I also have a kubernetes cluster running on 4 RPI-4’s, but it is a work in progress and is not yet hosting any containers/pod’s. This is another learning project. All of the RPI-4’s are using PoE hats and are connected to an L3 PoE switch. This provides for fewer cables to manage.

Ok, time to end this wall of text.

1 Like

Best advice for starting a home lab is to start slow and grow slowly over time. Pick the projects you want to learn and grow from there.

I currently run Grafana on a VM, but it can also be run from a container.

RPi-4’s are great for small projects. I have run the following on RPi-4’s:

  • K8S - Kubernetes
  • Nagios-EMS
  • Nessus
  • PiHole
  • Zabbix
1 Like

Many thanks @Biky and @Mr_McBride for the detailed description of your Network and for the recommendations.
It seems that I have a long learning path.
I just checked the Cisco Academy and will see if I can get basic knowledge of Networking.
I don’t have a lot of IoT devices. For me, it’s about creating isolated spaces to protect the data / the system etc.
I do use RPi for testing some projects. The only thing that worked for me so far was a cloud server - I think because the instructions were straight forward.

I will keep your posts as guidance and will read about whatever I don’t know / understand.
I appreciate your help very much. Thank you :pray:


If you’re learning about networking, here’s my “Easy to Follow” guide for small secure network. Basically what Mr_McBride describes with isolated IoT VLAN. It’s still a work in progress though, I need to continue working on the dual-stack aspect of it (adding IPv6).

I call it “Untrusted” VLAN / subnet. I don’t have any IoT devices, because I don’t trust them, but the network was meant to serve that kind of purpose - basically isolate everything inside and restrict all traffic except what you need. You could only allow access from other VLANs to “Untrusted” on port 443 and maybe 22 and that would be plenty enough, while not allowing any access from “Untrusted,” not even to the internet (well, I thought about it more like a solution to stop devices calling their motherships).

My guide is more geared a bit towards privacy. I restrict all connections to DNS and NTP from my local subnets to the internet, I should have restricted ping too, but I don’t remember what I did there. I only allow them to access my router’s NTP and DNS server. It was more like an exercise if I were to go on darkwebs, I wouldn’t want to visit a malicious website that would do a ping or DNS request, or an NTP connection to a threat actor’s server and revealing my location. But I ended up never going on darkwebs in the first place. Oh well…

I need to convert this post (and my other “easy to follow” guides) to a git or wiki post. I’m thinking I should host stagit, or maybe Gitea if I’ll be too noob to use stagit, but I am undecided if I should be hosting a wikimedia server, or if I should just host static http articles. The advantage of wikimedia is that it would be easy to find stuff through its built-in search engine, but then I’d have to host a MariaDB server and back it up often (not that that’s hard to do though). However, I don’t write that often to make a wiki server justified, IMO. But it would be a somewhat nice to have.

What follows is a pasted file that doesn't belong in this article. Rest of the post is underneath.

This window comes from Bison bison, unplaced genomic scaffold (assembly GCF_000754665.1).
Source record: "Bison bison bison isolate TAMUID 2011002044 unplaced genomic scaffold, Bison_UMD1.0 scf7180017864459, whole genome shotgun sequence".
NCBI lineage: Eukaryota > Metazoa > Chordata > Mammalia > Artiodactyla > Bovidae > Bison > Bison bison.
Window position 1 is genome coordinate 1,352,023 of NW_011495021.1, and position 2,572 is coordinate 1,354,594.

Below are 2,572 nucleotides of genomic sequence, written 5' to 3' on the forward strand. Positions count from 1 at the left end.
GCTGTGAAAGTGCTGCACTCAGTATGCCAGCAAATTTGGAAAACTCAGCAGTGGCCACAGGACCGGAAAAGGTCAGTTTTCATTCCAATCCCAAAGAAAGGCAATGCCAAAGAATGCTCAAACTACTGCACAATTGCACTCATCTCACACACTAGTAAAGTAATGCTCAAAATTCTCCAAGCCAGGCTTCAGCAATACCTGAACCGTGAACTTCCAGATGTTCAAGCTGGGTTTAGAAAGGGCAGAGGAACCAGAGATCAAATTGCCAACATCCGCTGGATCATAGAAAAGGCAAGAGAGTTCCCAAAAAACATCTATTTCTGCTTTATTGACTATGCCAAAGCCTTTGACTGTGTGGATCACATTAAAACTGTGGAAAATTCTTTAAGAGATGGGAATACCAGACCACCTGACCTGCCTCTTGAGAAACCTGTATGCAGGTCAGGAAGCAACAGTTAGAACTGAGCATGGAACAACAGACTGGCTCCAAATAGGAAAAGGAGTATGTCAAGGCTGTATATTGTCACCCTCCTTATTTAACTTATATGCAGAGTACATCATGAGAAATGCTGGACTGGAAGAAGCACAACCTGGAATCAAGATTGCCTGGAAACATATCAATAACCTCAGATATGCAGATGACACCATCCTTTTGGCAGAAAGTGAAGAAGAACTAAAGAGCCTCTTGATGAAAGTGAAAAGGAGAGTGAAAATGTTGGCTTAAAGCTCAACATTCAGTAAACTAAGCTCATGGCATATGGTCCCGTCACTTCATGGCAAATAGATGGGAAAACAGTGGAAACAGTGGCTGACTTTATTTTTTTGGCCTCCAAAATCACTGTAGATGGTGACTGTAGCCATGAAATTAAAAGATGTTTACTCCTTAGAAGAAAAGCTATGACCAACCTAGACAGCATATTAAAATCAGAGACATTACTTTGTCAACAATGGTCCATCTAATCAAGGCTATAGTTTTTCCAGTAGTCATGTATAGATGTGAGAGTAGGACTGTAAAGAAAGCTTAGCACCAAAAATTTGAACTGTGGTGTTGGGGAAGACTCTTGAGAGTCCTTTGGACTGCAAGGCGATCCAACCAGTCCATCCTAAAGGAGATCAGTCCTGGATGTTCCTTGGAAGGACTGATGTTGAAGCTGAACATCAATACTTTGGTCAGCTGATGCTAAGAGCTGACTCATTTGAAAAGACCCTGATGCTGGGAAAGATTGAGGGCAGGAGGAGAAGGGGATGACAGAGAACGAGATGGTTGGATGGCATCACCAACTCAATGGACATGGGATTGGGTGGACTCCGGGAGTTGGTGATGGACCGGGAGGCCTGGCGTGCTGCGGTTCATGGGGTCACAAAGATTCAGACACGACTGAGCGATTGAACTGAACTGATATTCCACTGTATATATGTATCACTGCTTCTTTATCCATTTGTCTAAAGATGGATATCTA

+1 for Grafana, but I use it with Prometheus on the same VM, and run node-exporter on the servers / VMs I monitor. I haven’t gotten around to setting up a mail server, and because of that, alert-manager either. And other stuff (like, I want to host my own Matrix server).

I want to migrate the Prometheus+Grafana VM into 2 separate LXD containers, just for the lols.

Run LXD on the Pi and you can do a virtual k8s cluster (nested virtualization). It’s a very cheap way to get into OCI containers (Open Cloud Initiative containers, e.g. Docker, Podman, K8s, k3s, microk8s, k0s etc.).


Our approach’s sound identical. My VLANs are all designed for privacy and DNS and NTP are also local on my network.

I even have a VLAN to segment my work computer from the rest of my home network. I have 4 separate VLANs off of a single AP.

I have run Prometheus in the past, but I don’t have it running right now. I should probably add that to my project list.

1 Like

You already have InfluxDB, it’s probably not worth adding another monitoring software on your network, unless you have a specific need. But if it’s for learning or just for the lolz, go for it.

Yeah, it’s mainly for learning the differences between the different monitoring solutions. For example, I like the network discovery and networking mapping feature of Zabbix, but I prefer the configurability of Telegraf.

There are a lot of other tools that integrate with Prometheus, so I may end up replacing Influx with Prometheus as a database source.

1 Like

Hope your experience with Qubes is going well!

I just wanted to chime in to say that from what I’ve heard, distros like Qubes and Tails are meant for more advanced threat models. Not to say that folks with less urgent threat models can’t use them, but you might not have to deal with potentially poor performance (at least based on your comments) if you can still be served well by other distros.

This video by Techlore goes through hardening Linux. I’m sure there are more and less technical guides out there, but if you’re interested in other things you can do that are based on your threat model and are outside of the actual distro you choose, it could be helpful.

Just putting this out there, but in the end of course use what works for you. :slight_smile: